p< 0.05 (2 weeks vs. 4 weeks) by Wilcoxon signed-rank test. (B) The images of corneocytes were captured by an
inverted microscope (400·).
4JOURNAL OF FUNCTIONAL FOODS xxx (2014) xxxxxx
Please cite this article in press as: Nishimura, M. et al., Alteration of intestinal flora by the intake of enzymatic degradation products of adlay (Coix lachryma-jobi L.
var. ma-yuen Stapf) with improvement of skin condition, Journal of Functional Foods (2014), http://dx.doi.org/10.1016/j.jff.2014.01.007
The results of the present double-blind and placebo-con-
trolled study demonstrated the potential effects of SPH on
the skin condition and the intestinal flora. We observed that
SPH improved the subject’s skin conditions, possibly through
a reduction of nucleated epidermal cells and improvement of
skin texture. In particular, an increase of the fecal population
of Bacteroidetes was clearly associated with the SPH intake.
Taken together, these results indicate that SPH could be a
beneficial supplement for the improvement of an individual’s
skin condition, possibly based on a change in the population
of intestinal flora.
Adlay has been reported to exhibit an anti-allergic func-
tion (Hsu et al., 2003) as well as an antioxidant action (Kuo,
Shih, Kuo, & Chiang, 2001), and therefore has been used in
China for the treatment of skin diseases (Chen et al., 2011).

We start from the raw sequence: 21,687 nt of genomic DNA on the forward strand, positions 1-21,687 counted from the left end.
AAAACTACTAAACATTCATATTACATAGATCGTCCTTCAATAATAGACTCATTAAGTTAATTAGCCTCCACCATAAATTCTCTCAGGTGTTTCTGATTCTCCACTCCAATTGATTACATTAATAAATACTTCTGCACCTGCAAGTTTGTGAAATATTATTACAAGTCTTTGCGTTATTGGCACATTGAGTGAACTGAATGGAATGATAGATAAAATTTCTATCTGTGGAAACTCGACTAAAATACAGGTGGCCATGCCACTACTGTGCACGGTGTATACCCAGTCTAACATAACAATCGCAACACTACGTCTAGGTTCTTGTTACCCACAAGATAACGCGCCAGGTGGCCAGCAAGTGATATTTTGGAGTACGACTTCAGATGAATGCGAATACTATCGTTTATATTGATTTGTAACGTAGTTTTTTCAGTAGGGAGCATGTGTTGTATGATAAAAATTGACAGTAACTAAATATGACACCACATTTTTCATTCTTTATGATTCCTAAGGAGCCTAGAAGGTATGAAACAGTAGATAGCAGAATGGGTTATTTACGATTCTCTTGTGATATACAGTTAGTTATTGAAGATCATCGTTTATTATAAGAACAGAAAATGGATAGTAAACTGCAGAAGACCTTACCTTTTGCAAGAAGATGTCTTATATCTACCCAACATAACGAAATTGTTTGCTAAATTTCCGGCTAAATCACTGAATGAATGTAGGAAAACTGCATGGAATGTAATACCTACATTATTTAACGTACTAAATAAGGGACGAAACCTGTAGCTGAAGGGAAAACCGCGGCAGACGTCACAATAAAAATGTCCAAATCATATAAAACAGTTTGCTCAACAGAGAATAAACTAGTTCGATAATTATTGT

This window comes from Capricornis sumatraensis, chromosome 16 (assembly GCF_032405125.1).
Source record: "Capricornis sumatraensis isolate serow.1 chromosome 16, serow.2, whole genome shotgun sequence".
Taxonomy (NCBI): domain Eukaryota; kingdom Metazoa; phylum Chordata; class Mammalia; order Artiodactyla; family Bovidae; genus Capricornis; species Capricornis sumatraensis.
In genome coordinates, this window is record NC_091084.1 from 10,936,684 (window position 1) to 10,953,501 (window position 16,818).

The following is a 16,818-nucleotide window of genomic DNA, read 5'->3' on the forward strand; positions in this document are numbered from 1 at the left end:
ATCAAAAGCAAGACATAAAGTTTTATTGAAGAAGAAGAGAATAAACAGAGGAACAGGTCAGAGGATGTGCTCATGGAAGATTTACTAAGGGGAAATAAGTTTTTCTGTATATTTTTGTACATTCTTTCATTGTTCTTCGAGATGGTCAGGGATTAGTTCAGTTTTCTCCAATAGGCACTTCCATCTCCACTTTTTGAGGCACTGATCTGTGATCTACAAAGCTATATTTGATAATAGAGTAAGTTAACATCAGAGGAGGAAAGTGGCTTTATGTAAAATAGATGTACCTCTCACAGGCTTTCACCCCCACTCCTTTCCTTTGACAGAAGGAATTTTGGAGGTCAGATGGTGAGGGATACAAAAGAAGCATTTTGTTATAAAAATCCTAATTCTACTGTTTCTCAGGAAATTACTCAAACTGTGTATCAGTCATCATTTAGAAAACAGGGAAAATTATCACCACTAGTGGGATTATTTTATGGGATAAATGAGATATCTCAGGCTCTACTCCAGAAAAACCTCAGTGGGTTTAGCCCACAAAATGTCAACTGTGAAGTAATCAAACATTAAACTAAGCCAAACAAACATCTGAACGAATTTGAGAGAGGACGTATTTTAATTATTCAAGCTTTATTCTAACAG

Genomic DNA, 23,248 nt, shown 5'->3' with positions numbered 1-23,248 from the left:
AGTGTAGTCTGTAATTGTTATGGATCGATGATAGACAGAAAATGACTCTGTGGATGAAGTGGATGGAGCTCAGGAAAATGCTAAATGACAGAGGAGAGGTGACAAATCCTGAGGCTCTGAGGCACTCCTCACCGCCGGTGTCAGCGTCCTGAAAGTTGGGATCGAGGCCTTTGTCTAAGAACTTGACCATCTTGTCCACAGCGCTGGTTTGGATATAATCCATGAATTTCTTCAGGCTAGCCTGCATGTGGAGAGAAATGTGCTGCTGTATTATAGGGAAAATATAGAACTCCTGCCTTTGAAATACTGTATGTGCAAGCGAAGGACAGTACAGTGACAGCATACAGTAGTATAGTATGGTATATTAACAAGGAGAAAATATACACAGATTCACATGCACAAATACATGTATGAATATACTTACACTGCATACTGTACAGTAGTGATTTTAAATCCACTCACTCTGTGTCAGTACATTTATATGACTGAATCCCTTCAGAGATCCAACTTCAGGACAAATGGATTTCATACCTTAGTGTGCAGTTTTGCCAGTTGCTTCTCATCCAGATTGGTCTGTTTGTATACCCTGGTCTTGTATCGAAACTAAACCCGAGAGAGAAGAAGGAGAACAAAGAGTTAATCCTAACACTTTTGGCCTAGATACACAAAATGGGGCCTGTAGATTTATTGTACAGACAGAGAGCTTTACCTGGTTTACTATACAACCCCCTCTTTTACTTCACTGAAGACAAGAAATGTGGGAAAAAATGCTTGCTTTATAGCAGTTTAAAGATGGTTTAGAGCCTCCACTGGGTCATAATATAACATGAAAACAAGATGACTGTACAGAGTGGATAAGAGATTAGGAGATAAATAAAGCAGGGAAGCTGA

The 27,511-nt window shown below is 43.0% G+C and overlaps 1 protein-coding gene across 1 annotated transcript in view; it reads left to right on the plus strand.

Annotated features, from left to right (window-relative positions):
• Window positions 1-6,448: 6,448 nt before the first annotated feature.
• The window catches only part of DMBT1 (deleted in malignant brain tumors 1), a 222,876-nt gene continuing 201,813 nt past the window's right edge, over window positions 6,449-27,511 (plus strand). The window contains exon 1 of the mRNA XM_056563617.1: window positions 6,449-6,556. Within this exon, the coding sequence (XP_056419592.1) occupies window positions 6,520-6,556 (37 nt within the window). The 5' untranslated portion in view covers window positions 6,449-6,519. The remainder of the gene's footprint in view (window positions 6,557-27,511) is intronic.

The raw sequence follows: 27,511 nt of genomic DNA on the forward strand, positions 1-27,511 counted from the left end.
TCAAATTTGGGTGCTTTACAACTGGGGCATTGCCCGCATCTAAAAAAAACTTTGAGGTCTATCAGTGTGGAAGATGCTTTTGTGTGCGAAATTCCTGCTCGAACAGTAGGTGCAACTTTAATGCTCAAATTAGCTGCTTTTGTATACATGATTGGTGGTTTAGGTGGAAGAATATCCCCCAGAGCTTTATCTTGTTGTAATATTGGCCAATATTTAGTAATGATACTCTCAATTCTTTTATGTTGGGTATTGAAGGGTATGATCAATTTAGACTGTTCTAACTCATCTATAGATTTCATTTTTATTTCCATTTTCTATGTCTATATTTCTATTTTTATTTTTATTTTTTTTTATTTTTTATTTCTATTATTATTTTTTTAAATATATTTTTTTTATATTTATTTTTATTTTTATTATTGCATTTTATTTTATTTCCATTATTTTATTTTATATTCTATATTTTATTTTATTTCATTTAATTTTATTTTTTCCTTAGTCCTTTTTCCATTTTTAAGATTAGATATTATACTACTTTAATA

Oxidative damage by reactive oxygen species (ROS) plays a
major role in skin aging (Oresajo, Pillai, Manco, Yatskayer, &
McDaniel, 2012; Ristow & Schmeisser, 2011). Antioxidants
such as carotenoids, tocopherols, and flavonoids, as well as
vitamins, have frequently been referred to as agents capable
of promoting skin health and beauty (Schagen et al., 2012).
Polyphenols with antioxidative activities were purified and
identified from adlay, including three lignan compounds
(syringaresinol, 4-ketopinoresinol, and mayuenolide) (Kuo
et al., 2002). Our previous study demonstrated that the meth-
anolic and dimethylsulfoxide (DMSO) extraction from SPH
had an antioxidant effect, and DMSO extraction reduced the
production of tumor necrosis factor-alpha (TNF-a; unpubl.
data). As shown in Fig. 1, we observed a reduction in the num-
ber of nucleated epidermal cells and an improvement of skin
texture following a 4-week SPH intake. We herein confirmed
that SPH have more than 10 times amounts of polyphenol
compared to adlay (Table 2 ). Although we did not investigate
kinds of polyphenol in SPH, these collective data suggest the
possibility that antioxidant action by polyphenols in SPH con-
tributes to the improvement of skin condition.
In addition, we developed SPH to enhance the amount of
free amino acid by protease treatment (Table 2). Free amino
acids are known to be critical components to collagen product
which are helpful for water retention properties of skin
(Rawlings & Matts, 2005). Furthermore, it has been demon-
strated that free amino acid are important not only as
Fig. 3 – Fecal populations of Bacteroidetes (A–C) and Firmicutes (D–F) compared with total fecal bacteria in the same subjects
who underwent tape-stripping for the measurement of the number of nucleated epidermal cells except for a few subjects
who showed abnormal bacteria values (i.e., the total ratio of Bacteroidetes and Firmicutes exceeded 100%). The data are